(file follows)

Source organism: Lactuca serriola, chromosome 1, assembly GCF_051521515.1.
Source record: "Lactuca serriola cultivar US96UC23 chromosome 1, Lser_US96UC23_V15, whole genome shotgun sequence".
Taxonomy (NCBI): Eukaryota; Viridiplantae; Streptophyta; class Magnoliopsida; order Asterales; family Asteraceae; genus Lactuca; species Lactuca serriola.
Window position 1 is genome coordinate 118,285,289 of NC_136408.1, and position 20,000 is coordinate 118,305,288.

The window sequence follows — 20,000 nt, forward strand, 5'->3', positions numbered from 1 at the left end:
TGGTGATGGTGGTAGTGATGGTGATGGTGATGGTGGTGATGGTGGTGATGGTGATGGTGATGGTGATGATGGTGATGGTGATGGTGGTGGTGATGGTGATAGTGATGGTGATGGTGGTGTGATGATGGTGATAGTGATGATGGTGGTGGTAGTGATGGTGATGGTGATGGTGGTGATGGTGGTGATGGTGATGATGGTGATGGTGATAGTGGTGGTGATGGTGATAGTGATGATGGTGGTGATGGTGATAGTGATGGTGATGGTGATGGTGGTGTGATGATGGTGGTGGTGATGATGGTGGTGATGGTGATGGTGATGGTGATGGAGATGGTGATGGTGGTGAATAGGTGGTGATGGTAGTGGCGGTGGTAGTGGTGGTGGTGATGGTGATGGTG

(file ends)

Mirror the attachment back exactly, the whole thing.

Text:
Source organism: Lactuca serriola, chromosome 1, assembly GCF_051521515.1.
Source record: "Lactuca serriola cultivar US96UC23 chromosome 1, Lser_US96UC23_V15, whole genome shotgun sequence".
Taxonomy (NCBI): Eukaryota; Viridiplantae; Streptophyta; class Magnoliopsida; order Asterales; family Asteraceae; genus Lactuca; species Lactuca serriola.
Window position 1 is genome coordinate 118,285,289 of NC_136408.1, and position 20,000 is coordinate 118,305,288.

The window sequence follows — 20,000 nt, forward strand, 5'->3', positions numbered from 1 at the left end:
TGGTGATGGTGGTAGTGATGGTGATGGTGATGGTGGTGATGGTGGTGATGGTGATGGTGATGGTGATGATGGTGATGGTGATGGTGGTGGTGATGGTGATAGTGATGGTGATGGTGGTGTGATGATGGTGATAGTGATGATGGTGGTGGTAGTGATGGTGATGGTGATGGTGGTGATGGTGGTGATGGTGATGATGGTGATGGTGATAGTGGTGGTGATGGTGATAGTGATGATGGTGGTGATGGTGATAGTGATGGTGATGGTGATGGTGGTGTGATGATGGTGGTGGTGATGATGGTGGTGATGGTGATGGTGATGGTGATGGAGATGGTGATGGTGGTGAATAGGTGGTGATGGTAGTGGCGGTGGTAGTGGTGGTGGTGATGGTGATGGTG